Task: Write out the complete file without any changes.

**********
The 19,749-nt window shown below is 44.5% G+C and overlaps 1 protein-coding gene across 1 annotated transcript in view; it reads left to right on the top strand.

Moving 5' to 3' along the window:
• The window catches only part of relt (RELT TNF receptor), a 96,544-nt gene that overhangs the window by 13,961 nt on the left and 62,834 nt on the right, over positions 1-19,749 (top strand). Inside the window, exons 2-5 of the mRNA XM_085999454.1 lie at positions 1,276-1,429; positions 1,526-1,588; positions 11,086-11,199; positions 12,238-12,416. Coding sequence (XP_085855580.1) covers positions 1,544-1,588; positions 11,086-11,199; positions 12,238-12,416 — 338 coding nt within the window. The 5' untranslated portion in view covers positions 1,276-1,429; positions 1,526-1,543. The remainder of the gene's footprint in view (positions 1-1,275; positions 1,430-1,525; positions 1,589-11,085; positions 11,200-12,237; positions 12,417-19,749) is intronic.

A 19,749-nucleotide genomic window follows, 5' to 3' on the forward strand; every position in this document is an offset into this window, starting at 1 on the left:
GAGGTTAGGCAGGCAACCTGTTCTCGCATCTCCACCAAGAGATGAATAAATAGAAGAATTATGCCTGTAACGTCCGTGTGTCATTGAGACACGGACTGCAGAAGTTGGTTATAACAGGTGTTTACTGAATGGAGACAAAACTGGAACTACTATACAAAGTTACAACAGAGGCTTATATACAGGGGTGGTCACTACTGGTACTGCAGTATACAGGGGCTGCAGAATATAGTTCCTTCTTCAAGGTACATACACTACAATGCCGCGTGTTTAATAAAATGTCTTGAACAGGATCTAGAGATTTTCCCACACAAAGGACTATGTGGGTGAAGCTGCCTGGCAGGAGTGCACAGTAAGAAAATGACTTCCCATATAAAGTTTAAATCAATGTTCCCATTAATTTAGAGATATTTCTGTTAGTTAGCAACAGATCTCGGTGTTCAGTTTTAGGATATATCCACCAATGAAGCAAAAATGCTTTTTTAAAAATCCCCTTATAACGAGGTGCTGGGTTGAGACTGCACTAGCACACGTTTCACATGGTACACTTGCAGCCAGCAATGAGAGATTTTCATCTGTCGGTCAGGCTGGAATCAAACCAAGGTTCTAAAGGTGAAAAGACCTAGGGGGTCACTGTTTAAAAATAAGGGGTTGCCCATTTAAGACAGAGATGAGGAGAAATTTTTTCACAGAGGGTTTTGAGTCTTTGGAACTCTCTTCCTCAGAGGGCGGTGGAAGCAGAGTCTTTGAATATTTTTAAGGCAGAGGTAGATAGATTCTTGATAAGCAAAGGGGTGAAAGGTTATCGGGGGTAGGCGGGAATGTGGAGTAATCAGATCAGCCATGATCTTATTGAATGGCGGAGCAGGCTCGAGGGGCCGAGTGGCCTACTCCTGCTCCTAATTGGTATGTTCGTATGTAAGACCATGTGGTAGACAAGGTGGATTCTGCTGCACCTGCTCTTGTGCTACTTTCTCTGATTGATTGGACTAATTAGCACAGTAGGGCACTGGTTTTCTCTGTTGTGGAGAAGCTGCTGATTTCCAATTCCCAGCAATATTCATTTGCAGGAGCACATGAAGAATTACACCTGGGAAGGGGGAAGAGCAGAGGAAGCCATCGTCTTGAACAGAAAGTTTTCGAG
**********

The 19,749-nt window shown below is 44.5% G+C and overlaps 1 protein-coding gene across 1 annotated transcript in view; it reads left to right on the top strand.

Moving 5' to 3' along the window:
• The window catches only part of relt (RELT TNF receptor), a 96,544-nt gene that overhangs the window by 13,961 nt on the left and 62,834 nt on the right, over positions 1-19,749 (top strand). Inside the window, exons 2-5 of the mRNA XM_085999454.1 lie at positions 1,276-1,429; positions 1,526-1,588; positions 11,086-11,199; positions 12,238-12,416. Coding sequence (XP_085855580.1) covers positions 1,544-1,588; positions 11,086-11,199; positions 12,238-12,416 — 338 coding nt within the window. The 5' untranslated portion in view covers positions 1,276-1,429; positions 1,526-1,543. The remainder of the gene's footprint in view (positions 1-1,275; positions 1,430-1,525; positions 1,589-11,085; positions 11,200-12,237; positions 12,417-19,749) is intronic.

A 19,749-nucleotide genomic window follows, 5' to 3' on the forward strand; every position in this document is an offset into this window, starting at 1 on the left:
GAGGTTAGGCAGGCAACCTGTTCTCGCATCTCCACCAAGAGATGAATAAATAGAAGAATTATGCCTGTAACGTCCGTGTGTCATTGAGACACGGACTGCAGAAGTTGGTTATAACAGGTGTTTACTGAATGGAGACAAAACTGGAACTACTATACAAAGTTACAACAGAGGCTTATATACAGGGGTGGTCACTACTGGTACTGCAGTATACAGGGGCTGCAGAATATAGTTCCTTCTTCAAGGTACATACACTACAATGCCGCGTGTTTAATAAAATGTCTTGAACAGGATCTAGAGATTTTCCCACACAAAGGACTATGTGGGTGAAGCTGCCTGGCAGGAGTGCACAGTAAGAAAATGACTTCCCATATAAAGTTTAAATCAATGTTCCCATTAATTTAGAGATATTTCTGTTAGTTAGCAACAGATCTCGGTGTTCAGTTTTAGGATATATCCACCAATGAAGCAAAAATGCTTTTTTAAAAATCCCCTTATAACGAGGTGCTGGGTTGAGACTGCACTAGCACACGTTTCACATGGTACACTTGCAGCCAGCAATGAGAGATTTTCATCTGTCGGTCAGGCTGGAATCAAACCAAGGTTCTAAAGGTGAAAAGACCTAGGGGGTCACTGTTTAAAAATAAGGGGTTGCCCATTTAAGACAGAGATGAGGAGAAATTTTTTCACAGAGGGTTTTGAGTCTTTGGAACTCTCTTCCTCAGAGGGCGGTGGAAGCAGAGTCTTTGAATATTTTTAAGGCAGAGGTAGATAGATTCTTGATAAGCAAAGGGGTGAAAGGTTATCGGGGGTAGGCGGGAATGTGGAGTAATCAGATCAGCCATGATCTTATTGAATGGCGGAGCAGGCTCGAGGGGCCGAGTGGCCTACTCCTGCTCCTAATTGGTATGTTCGTATGTAAGACCATGTGGTAGACAAGGTGGATTCTGCTGCACCTGCTCTTGTGCTACTTTCTCTGATTGATTGGACTAATTAGCACAGTAGGGCACTGGTTTTCTCTGTTGTGGAGAAGCTGCTGATTTCCAATTCCCAGCAATATTCATTTGCAGGAGCACATGAAGAATTACACCTGGGAAGGGGGAAGAGCAGAGGAAGCCATCGTCTTGAACAGAAAGTTTTCGAG